Tuesday, December 29, 2015


Like most teenagers, I would rip pictures out of magazines and tape them to the inside of my high school locker. Through the vagaries of youth, those pictures would frequently change. With one exception: I would always have a picture of Tori Amos placed prominently.  Usually this one:

Photo Credit: John Stoddart, People Magazine (May 6, 1996)
Her music had an atmosphere which permeated those years and into college. Her songs were a major part of the soundtrack of my youth. In a very real sense, Tori's music is the music of outcasts and the ill-fitting. I suspect there is a much longer research paper that could be written about that idea. It may not even be entirely true, either, but it feels true. It feels right because even when it isn't, Tori's music is about acceptance.

Professional Wrestler Mick Foley wrote about the impact of Tori's music on his wrestling career in an article on Slate back in 2010 and had this to say about the song "Winter" and the refrain "When you gonna make up your mind? When you gonna love you as much as I do?"

Most listeners would interpret "Winter" as a song about a father's love for a child. But the question in the refrain always appealed to the scared part of me, the part that believed I wasn't strong enough, or big enough, or good enough. It never made me think of doing wild and dangerous deeds inside a wrestling ring. It helped me believe that I was strong enough to do the things I already knew needed to be done. 

In Mick's mind, "Winter" became a song of self-acceptance, as it likely is for just as many people who hear the song about a father and his child. I think it can be both.

I'm avoiding the elephant in the room.

When we think about Tori Amos and "Nerd Music", the first thing that will likely pop into the head of any avowed nerd is Neil Gaiman. Tori has been dropping Neil references as far back as 1991's Little Earthquakes album with her song "Tear In Your Hand:

"If you need me, me and Neil'll be hanging out with the Dream King. Neil says 'hi', by the way."

When I first heard "Tear In Your Hand" I had no idea who Neil or The Dream King were. Nor did I when I heard "Space Dog" on Tori's 1994 album Under the Pink. In that song Tori sings, "seems I keep getting this story twisted - where's Neil when you need him?" Again with a Neil reference and again I had no idea, though I picked up on it as an odd line connecting her albums.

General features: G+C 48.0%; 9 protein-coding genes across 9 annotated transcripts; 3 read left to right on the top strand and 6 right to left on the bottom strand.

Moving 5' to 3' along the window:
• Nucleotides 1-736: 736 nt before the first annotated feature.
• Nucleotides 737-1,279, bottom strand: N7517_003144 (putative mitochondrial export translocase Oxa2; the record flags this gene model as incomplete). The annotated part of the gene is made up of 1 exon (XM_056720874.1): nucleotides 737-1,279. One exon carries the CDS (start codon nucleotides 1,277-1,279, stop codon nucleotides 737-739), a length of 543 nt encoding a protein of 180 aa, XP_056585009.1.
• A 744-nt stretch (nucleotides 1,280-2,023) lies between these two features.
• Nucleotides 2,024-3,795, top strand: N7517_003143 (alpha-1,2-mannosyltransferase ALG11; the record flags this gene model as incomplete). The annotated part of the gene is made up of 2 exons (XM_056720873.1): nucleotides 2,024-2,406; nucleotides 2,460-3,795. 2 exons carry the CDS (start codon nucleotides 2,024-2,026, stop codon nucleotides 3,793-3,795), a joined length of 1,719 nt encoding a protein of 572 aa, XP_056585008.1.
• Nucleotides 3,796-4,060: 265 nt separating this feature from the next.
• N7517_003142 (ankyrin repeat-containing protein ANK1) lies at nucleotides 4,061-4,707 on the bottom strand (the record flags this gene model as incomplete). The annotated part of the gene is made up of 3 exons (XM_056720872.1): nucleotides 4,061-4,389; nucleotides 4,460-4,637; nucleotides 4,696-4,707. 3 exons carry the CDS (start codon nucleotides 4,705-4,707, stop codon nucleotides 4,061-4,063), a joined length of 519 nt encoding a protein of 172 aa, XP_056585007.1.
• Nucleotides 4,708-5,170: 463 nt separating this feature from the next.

Any reader of Nerds of a Feather has almost certainly heard of Neil Gaiman, whether as a novelist (Neverwhere, American Gods, The Ocean at the End of the Lane), a children's book author, or as the author of the famed comic book series Sandman. Neil likewise quotes some of Tori's lyrics from "Tear In Your Hand" in his Sandman book Brief Lives. Tori's fansite HereInMyHead notes that this is the book in which the character of Delirium most resembles Tori, though it is important to note that Delirium was created before Neil had met Tori and became friends.

Admittedly, I'm not much of a fan of Sandman, which probably makes me a geek heretic of some sort. But that's okay, because like we talked about early - this is about nerd acceptance, right?

Of course, Tori's fans are nerds themselves - like, did you know that before she was TORI AMOS, Tori fronted an 80's synthpop band called Y Kant Tori Read, which featured Matt Sorum on drums? Sorum would later drum for Guns and Roses on both Use Your Illusion albums as well as with Velvet Revolver? Pretty awesome, huh?

In other news, Tori Amos wrote the music and lyrics to the 2013 musical The Light Princess, based on a George McDonald fairytale.


Buy Links
Little Earthquakes (Amazon, iTunes)
Under the Pink (Amazon, iTunes)
The Light Princess (Amazon, iTunes)

Stream Links
Little Earthquakes (Spotify)
Under the Pink (Spotify)
The Light Princess (Spotify)

POSTED BY: Joe Sherry - Lapsed Toriphile since 1994, Writer / Editor at Adventures in Reading since 2004, Nerds of a Feather contributor since 2015. Minnesotan.